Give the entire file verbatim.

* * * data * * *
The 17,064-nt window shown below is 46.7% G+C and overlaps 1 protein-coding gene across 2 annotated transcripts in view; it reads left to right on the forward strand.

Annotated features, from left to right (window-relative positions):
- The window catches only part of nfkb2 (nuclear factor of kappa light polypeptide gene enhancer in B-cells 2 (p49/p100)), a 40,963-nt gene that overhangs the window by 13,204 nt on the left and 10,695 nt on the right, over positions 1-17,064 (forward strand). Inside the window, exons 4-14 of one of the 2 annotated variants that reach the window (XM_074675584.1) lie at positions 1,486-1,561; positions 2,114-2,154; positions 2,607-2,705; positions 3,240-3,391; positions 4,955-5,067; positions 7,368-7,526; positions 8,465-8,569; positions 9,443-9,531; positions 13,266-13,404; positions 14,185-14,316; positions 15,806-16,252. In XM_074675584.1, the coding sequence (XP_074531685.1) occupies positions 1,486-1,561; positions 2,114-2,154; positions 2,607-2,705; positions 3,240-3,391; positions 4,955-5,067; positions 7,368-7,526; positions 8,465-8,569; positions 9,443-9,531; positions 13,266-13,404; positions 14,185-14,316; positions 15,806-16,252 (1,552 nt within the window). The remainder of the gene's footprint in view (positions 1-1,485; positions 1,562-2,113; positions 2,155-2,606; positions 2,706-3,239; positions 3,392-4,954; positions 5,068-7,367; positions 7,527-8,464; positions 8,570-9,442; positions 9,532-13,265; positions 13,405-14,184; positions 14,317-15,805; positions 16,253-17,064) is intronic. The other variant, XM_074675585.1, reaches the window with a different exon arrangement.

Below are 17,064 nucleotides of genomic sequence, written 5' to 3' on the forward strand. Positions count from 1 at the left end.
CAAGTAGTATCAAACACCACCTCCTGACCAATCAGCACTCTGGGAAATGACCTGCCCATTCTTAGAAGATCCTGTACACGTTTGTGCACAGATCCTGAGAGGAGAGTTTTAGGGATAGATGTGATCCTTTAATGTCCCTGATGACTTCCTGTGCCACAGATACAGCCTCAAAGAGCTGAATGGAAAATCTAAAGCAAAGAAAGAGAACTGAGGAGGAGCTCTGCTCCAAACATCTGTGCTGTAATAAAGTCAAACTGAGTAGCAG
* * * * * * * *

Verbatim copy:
The 17,064-nt window shown below is 46.7% G+C and overlaps 1 protein-coding gene across 2 annotated transcripts in view; it reads left to right on the forward strand.

Annotated features, from left to right (window-relative positions):
- The window catches only part of nfkb2 (nuclear factor of kappa light polypeptide gene enhancer in B-cells 2 (p49/p100)), a 40,963-nt gene that overhangs the window by 13,204 nt on the left and 10,695 nt on the right, over positions 1-17,064 (forward strand). Inside the window, exons 4-14 of one of the 2 annotated variants that reach the window (XM_074675584.1) lie at positions 1,486-1,561; positions 2,114-2,154; positions 2,607-2,705; positions 3,240-3,391; positions 4,955-5,067; positions 7,368-7,526; positions 8,465-8,569; positions 9,443-9,531; positions 13,266-13,404; positions 14,185-14,316; positions 15,806-16,252. In XM_074675584.1, the coding sequence (XP_074531685.1) occupies positions 1,486-1,561; positions 2,114-2,154; positions 2,607-2,705; positions 3,240-3,391; positions 4,955-5,067; positions 7,368-7,526; positions 8,465-8,569; positions 9,443-9,531; positions 13,266-13,404; positions 14,185-14,316; positions 15,806-16,252 (1,552 nt within the window). The remainder of the gene's footprint in view (positions 1-1,485; positions 1,562-2,113; positions 2,155-2,606; positions 2,706-3,239; positions 3,392-4,954; positions 5,068-7,367; positions 7,527-8,464; positions 8,570-9,442; positions 9,532-13,265; positions 13,405-14,184; positions 14,317-15,805; positions 16,253-17,064) is intronic. The other variant, XM_074675585.1, reaches the window with a different exon arrangement.

Below are 17,064 nucleotides of genomic sequence, written 5' to 3' on the forward strand. Positions count from 1 at the left end.
CAAGTAGTATCAAACACCACCTCCTGACCAATCAGCACTCTGGGAAATGACCTGCCCATTCTTAGAAGATCCTGTACACGTTTGTGCACAGATCCTGAGAGGAGAGTTTTAGGGATAGATGTGATCCTTTAATGTCCCTGATGACTTCCTGTGCCACAGATACAGCCTCAAAGAGCTGAATGGAAAATCTAAAGCAAAGAAAGAGAACTGAGGAGGAGCTCTGCTCCAAACATCTGTGCTGTAATAAAGTCAAACTGAGTAGCAG